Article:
Fighting Hunger Amid New Challenges

By Trevor Brown

When new challenges swept across the globe as a result of a coronavirus pandemic, many ministries found themselves slowing down, taking a necessary break, or put on pause. Others were forced to swiftly adapt to unexpected changes in order to meet quickly increasing needs.

Celia Cole, CEO of Feeding Texas, called it “a perfect storm.” The COVID-19 pandemic created an environment in which volunteers dramatically declined, funds decreased, and food became more challenging to distribute. “Food, funds, volunteers,” Cole recently described, “those have all declined across the state.”

While this has been true of Texas food banks, it has not stopped the people of First Baptist Church.

Perkins Community Center

Every week, dozens of households receive emergency food relief from FBC’s food pantry ministry. Beginning in March, it was moved out to the parking lot of the Perkins Community Center as volunteers packed essentials and delivered them to vehicles. White cardboard boxes, once brought to FBC carrying thousands of worship bulletins for weekly gatherings, were repurposed into grocery boxes. In the coming months, the center continued filling boxes with canned goods, pastas, meat, cereal, hygiene items, and more.

When items ran low at the food bank, volunteers went to the stores to keep food shelves stocked. Before funds were even in crisis, phone calls to the office were filling the gap. When a few more workers were needed, more came. In April alone, around 500 people were served through the curbside food boxes, offered every Tuesday and Thursday from 9:00-10:45 AM (1515 S Buchanan St.). This service continues to be available to anyone experiencing food insecurity.

Kids Cafe

At Margaret Wills Elementary, with whom FBC has a year-round partnership, weekday volunteers have been fighting hunger and food insecurity for years. Kids Cafe is a program of Feeding America, offered by the High Plains Food Bank to children in need of daily, healthy meals. For many children in the Texas Panhandle, the meal provided through Kids Cafe is a daily nutritious dinner they may otherwise go without.

In the wake of school closures, FBC volunteers who regularly serve there relocated from the cafeteria to the parking lot. There, pre-packaged meals were given to hundreds of families through car windows.

Throughout March and April, the service was instrumental in alleviating food concerns facing an already at-risk population. Volunteers stood in the parking lot happily waving meals in the air so no one missed out. As one student commented, “They don’t just serve us food; they care about us!”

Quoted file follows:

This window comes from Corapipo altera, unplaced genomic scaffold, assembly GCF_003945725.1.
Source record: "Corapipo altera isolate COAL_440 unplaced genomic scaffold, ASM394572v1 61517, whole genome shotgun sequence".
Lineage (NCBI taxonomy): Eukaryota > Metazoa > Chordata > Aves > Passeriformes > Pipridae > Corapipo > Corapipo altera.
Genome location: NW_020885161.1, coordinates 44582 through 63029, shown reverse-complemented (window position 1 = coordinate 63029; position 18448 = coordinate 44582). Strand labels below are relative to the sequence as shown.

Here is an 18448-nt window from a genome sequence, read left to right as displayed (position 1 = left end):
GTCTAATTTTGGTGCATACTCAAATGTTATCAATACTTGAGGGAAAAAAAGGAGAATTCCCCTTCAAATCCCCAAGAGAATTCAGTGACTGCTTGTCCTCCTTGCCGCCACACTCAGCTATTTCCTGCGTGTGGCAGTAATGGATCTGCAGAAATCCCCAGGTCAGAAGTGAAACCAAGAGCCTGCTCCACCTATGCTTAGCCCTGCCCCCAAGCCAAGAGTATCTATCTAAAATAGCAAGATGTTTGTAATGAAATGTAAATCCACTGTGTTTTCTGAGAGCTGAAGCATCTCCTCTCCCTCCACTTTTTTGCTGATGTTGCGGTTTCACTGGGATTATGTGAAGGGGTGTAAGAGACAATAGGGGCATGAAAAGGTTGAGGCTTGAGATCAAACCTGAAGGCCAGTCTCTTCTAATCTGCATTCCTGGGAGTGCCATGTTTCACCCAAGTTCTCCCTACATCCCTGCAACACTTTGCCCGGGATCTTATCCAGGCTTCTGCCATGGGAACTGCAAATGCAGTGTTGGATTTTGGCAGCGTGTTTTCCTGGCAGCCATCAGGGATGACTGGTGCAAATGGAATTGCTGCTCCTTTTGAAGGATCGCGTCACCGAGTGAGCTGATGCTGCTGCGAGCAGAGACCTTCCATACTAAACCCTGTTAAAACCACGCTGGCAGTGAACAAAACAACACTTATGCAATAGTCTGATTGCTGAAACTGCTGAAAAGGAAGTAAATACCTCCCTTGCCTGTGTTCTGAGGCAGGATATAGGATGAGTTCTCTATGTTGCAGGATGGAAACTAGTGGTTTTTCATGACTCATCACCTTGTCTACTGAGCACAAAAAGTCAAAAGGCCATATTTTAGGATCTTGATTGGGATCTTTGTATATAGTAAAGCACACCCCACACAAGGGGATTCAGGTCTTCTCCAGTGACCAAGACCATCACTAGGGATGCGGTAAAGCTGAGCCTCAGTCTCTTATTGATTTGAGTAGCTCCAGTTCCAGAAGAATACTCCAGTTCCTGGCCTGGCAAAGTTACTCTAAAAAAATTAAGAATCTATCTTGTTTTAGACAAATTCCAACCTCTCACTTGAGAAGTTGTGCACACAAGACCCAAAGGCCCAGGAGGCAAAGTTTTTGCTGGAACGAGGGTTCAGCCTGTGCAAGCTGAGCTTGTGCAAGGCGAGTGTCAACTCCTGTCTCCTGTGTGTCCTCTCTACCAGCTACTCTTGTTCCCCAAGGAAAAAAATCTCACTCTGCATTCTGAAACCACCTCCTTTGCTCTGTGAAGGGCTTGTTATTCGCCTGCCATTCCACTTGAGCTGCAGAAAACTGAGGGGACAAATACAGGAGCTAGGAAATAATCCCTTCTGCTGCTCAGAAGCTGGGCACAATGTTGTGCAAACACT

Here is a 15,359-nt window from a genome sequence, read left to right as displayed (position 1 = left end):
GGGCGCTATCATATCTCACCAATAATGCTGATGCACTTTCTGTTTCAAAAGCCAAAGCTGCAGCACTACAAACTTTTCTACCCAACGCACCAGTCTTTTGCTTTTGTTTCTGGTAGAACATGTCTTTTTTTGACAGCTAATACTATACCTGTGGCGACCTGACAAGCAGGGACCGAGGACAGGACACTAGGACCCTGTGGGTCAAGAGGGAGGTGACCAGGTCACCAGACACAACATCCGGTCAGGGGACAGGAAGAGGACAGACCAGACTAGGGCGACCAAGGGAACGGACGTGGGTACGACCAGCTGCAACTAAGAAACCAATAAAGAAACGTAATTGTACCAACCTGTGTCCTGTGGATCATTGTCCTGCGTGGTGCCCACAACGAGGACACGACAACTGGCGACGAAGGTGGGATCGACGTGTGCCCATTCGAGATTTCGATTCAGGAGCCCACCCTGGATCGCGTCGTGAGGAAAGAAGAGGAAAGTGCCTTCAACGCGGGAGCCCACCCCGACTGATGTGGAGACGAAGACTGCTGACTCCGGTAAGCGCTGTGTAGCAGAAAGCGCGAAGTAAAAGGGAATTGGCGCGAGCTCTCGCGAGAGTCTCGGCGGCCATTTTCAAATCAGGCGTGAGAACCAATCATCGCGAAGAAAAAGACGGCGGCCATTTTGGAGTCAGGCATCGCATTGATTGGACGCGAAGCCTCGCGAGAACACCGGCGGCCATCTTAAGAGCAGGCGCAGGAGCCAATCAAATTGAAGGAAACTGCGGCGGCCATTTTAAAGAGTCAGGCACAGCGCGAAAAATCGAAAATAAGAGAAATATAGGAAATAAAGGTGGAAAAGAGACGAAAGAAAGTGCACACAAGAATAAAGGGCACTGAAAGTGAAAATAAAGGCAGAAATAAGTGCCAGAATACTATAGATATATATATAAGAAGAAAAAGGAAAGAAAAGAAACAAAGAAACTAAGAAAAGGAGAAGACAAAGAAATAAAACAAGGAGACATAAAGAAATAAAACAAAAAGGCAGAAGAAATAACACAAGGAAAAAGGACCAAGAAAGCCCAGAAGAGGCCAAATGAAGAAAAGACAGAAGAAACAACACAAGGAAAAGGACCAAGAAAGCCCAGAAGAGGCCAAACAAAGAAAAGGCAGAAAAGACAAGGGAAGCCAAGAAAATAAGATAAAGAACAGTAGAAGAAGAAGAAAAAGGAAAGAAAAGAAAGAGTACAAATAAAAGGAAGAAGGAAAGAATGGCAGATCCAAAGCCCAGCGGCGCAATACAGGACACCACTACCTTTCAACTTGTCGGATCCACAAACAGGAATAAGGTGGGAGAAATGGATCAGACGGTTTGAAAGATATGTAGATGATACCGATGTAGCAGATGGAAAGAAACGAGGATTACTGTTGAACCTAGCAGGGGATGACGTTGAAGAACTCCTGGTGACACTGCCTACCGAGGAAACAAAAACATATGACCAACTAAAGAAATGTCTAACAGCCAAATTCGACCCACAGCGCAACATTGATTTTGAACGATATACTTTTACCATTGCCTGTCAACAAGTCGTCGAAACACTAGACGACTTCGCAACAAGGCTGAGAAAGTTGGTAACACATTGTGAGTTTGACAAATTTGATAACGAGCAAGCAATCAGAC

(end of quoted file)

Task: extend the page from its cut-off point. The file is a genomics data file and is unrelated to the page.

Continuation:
Snack Pak 4 Kids

The same can be said for FBC’s regular Snack Pak 4Kids volunteers who continue to combat weekend hunger. Every Friday of the school year, Snack Pak 4 Kids provides kids with reliable, nutritious food over the weekend so they can succeed.

A team of volunteers from First Baptist is diligent in meeting the need through Glenwood Elementary. Volunteers separately pick up food orders from the SP4K warehouse, pack sacks on FBC’s campus, and deliver them to the site.

When Glenwood became a hub for AISD’s food distribution during the pandemic changes, the need at that location grew dramatically.

FBC volunteers, who are normally responsible for around 500 weekend packs per month, found themselves stepping in to provide nearly 900 snack packs in April alone. They also accepted the call to continue the service through the summer months, as needed.

When food, funds, and volunteers were at risk, the First Baptist family proved again and again to be diligent and faithful servants, ready to rise to the occasion at every twist and turn.


“Brand Name. Brand New.” That’s the mantra at SP4K. When kids open their bags full of weekend food (pictured above), they learn that they are important. They receive nutritious foods with dignity and respect. There are 10,000 kids that don’t go without because of the commitment of this program. Snack Pak 4 Kids continues to fight weekend hunger in order to remove barriers to education. As they proudly boast across the region on trucks and billboards: “Kids can change the world when they’re full.”

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